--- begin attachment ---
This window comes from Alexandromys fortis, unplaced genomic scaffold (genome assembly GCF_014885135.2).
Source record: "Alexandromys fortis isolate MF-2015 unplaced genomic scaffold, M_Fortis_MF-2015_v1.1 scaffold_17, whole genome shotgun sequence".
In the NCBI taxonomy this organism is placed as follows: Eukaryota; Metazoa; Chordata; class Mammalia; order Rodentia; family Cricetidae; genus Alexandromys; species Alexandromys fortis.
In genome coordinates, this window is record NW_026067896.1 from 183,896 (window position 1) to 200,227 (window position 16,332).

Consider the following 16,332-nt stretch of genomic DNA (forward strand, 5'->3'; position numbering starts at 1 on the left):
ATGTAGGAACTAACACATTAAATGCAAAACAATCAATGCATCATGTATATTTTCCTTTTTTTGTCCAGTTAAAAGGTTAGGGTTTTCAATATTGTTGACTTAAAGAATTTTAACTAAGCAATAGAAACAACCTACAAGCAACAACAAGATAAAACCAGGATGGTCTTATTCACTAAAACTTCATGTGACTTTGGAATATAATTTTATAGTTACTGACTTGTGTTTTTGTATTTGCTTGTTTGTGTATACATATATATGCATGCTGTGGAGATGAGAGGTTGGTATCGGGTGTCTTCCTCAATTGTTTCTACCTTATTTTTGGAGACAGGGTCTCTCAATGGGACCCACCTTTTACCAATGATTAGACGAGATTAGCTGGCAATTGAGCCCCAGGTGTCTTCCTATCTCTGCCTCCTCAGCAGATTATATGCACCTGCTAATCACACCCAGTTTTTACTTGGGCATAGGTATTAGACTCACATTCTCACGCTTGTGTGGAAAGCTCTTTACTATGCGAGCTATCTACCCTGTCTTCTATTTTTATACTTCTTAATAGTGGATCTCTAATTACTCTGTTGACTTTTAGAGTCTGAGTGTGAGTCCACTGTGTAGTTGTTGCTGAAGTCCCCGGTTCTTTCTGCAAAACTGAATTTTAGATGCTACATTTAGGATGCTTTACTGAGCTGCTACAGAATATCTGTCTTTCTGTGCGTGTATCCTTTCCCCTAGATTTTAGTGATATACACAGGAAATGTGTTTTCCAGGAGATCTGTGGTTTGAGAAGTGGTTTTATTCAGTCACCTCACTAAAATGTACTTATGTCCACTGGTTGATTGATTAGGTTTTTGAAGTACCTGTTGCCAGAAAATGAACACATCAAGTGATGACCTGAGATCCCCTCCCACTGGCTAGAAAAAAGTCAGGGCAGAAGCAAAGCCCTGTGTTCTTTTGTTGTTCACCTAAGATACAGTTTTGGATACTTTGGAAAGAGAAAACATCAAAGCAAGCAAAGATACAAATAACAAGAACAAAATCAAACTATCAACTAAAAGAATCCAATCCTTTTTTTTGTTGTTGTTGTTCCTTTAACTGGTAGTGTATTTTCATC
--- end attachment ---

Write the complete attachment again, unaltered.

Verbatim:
This window comes from Alexandromys fortis, unplaced genomic scaffold (genome assembly GCF_014885135.2).
Source record: "Alexandromys fortis isolate MF-2015 unplaced genomic scaffold, M_Fortis_MF-2015_v1.1 scaffold_17, whole genome shotgun sequence".
In the NCBI taxonomy this organism is placed as follows: Eukaryota; Metazoa; Chordata; class Mammalia; order Rodentia; family Cricetidae; genus Alexandromys; species Alexandromys fortis.
In genome coordinates, this window is record NW_026067896.1 from 183,896 (window position 1) to 200,227 (window position 16,332).

Consider the following 16,332-nt stretch of genomic DNA (forward strand, 5'->3'; position numbering starts at 1 on the left):
ATGTAGGAACTAACACATTAAATGCAAAACAATCAATGCATCATGTATATTTTCCTTTTTTTGTCCAGTTAAAAGGTTAGGGTTTTCAATATTGTTGACTTAAAGAATTTTAACTAAGCAATAGAAACAACCTACAAGCAACAACAAGATAAAACCAGGATGGTCTTATTCACTAAAACTTCATGTGACTTTGGAATATAATTTTATAGTTACTGACTTGTGTTTTTGTATTTGCTTGTTTGTGTATACATATATATGCATGCTGTGGAGATGAGAGGTTGGTATCGGGTGTCTTCCTCAATTGTTTCTACCTTATTTTTGGAGACAGGGTCTCTCAATGGGACCCACCTTTTACCAATGATTAGACGAGATTAGCTGGCAATTGAGCCCCAGGTGTCTTCCTATCTCTGCCTCCTCAGCAGATTATATGCACCTGCTAATCACACCCAGTTTTTACTTGGGCATAGGTATTAGACTCACATTCTCACGCTTGTGTGGAAAGCTCTTTACTATGCGAGCTATCTACCCTGTCTTCTATTTTTATACTTCTTAATAGTGGATCTCTAATTACTCTGTTGACTTTTAGAGTCTGAGTGTGAGTCCACTGTGTAGTTGTTGCTGAAGTCCCCGGTTCTTTCTGCAAAACTGAATTTTAGATGCTACATTTAGGATGCTTTACTGAGCTGCTACAGAATATCTGTCTTTCTGTGCGTGTATCCTTTCCCCTAGATTTTAGTGATATACACAGGAAATGTGTTTTCCAGGAGATCTGTGGTTTGAGAAGTGGTTTTATTCAGTCACCTCACTAAAATGTACTTATGTCCACTGGTTGATTGATTAGGTTTTTGAAGTACCTGTTGCCAGAAAATGAACACATCAAGTGATGACCTGAGATCCCCTCCCACTGGCTAGAAAAAAGTCAGGGCAGAAGCAAAGCCCTGTGTTCTTTTGTTGTTCACCTAAGATACAGTTTTGGATACTTTGGAAAGAGAAAACATCAAAGCAAGCAAAGATACAAATAACAAGAACAAAATCAAACTATCAACTAAAAGAATCCAATCCTTTTTTTTGTTGTTGTTGTTCCTTTAACTGGTAGTGTATTTTCATC